Responses to the S2 Stimulus

We recorded responses to the S2 stimulus at 107 microelectrode locations in 9 experiments, and at each location, for 8 orientations and directions of motion of the gratings. The majority of the responses consisted of 2 negative waves (Fig. 3). The first, larger wave corresponded to the presentation of the static stimulus and consisted, in most cases (63%), of 2 peaks here from called N1 and N2. On average, N1 started at 23.0 (±6.8 SD) ms after stimulus onset, peaked at 36.3 (±11.0) ms, and lasted for 25.0 (±8.4) ms. N2 originated in the falling phase of N1, it peaked at 60.9 (±12.2) ms and lasted 56.8 (±20.6) ms. The amplitude of both N1 (−242.8 μV ± 230.3 SD) and N2 (−148.9 μV ±110.0 SD) varied across experiments and N2 could occasionally be absent. The second negative wave evoked by the S2 stimulus occurred 53.2 ±48.3 SD ms after the onset of stimulus motion and we shall refer to as dynamic negative response (DN). It usually consisted of a single, negative wave peaking at 73.4 (±43.8 SD) ms after onset of motion, lasting 54.1 (±30.9 SD) ms. The DN peak was smaller than the response to the static stimulus (−81.9 μV ± 69.5 SD), more variable in its amplitude and shape, and sometimes absent (Fig. 3).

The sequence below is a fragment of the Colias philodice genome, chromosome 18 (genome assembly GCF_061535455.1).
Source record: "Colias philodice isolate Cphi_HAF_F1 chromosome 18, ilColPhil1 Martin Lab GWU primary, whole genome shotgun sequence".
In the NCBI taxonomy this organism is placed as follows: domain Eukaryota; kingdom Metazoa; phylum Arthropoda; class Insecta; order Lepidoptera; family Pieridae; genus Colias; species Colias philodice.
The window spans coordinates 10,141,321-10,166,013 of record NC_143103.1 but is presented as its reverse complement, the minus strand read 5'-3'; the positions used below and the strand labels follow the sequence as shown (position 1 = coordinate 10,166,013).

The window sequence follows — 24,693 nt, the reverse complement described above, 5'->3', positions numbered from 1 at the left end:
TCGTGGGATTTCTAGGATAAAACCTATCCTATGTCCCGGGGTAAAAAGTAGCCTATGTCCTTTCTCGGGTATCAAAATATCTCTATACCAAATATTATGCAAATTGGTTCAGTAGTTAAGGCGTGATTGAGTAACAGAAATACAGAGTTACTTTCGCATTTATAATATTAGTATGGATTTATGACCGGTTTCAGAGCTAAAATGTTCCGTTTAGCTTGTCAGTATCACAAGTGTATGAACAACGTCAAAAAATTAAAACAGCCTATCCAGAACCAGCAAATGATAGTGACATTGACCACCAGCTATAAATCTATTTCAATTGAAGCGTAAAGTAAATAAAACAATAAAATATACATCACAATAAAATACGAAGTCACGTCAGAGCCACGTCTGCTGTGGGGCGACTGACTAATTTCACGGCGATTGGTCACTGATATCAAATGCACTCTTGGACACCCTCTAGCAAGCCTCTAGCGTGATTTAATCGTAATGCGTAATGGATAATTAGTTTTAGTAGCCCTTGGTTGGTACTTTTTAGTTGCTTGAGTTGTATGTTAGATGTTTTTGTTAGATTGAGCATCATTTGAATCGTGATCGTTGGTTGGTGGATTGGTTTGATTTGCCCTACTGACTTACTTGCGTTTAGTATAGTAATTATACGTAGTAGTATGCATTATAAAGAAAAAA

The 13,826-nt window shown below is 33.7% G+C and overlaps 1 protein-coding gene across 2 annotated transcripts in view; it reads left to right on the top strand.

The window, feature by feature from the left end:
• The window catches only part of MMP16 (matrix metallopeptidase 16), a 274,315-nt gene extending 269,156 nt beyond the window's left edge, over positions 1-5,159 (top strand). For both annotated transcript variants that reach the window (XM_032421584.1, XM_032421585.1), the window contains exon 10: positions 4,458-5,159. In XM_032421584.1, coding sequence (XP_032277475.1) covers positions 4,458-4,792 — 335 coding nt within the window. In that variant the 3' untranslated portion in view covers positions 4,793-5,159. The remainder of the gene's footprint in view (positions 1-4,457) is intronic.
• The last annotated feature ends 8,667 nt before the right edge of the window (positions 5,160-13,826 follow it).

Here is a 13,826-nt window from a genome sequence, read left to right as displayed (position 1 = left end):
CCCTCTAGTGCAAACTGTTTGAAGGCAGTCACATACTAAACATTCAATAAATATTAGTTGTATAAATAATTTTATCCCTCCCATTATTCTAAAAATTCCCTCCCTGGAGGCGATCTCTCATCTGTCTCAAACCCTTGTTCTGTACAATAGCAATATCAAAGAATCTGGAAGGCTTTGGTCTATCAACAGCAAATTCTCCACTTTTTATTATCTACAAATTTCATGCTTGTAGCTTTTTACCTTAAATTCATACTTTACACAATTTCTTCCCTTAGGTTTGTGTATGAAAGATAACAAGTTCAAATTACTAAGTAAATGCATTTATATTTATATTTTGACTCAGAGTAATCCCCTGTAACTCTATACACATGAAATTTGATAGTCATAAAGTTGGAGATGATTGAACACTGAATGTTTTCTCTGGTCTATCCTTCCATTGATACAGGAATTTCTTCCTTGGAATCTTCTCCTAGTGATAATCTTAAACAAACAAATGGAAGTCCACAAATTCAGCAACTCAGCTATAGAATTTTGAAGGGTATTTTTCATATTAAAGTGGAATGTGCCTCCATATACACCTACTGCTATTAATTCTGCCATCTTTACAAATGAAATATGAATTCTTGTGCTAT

Figure 3.

Types of LFPs obtained with the S2 or S3 stimuli. Stimuli invariably generated an LFP response when appearing in the visual field (response to static stimulus (A) and less constantly a longer latency, lower amplitude response initiated by stimulus motion (response to dynamic stimulus (B). The static response usually had 2 peaks at different latencies (arrows) but the second peak could vary in amplitude and was occasionally absent. The response to the dynamic stimulus was usually 1 peak (as in the uppermost example) but occasionally 2 peaks were also seen.

Figure 3.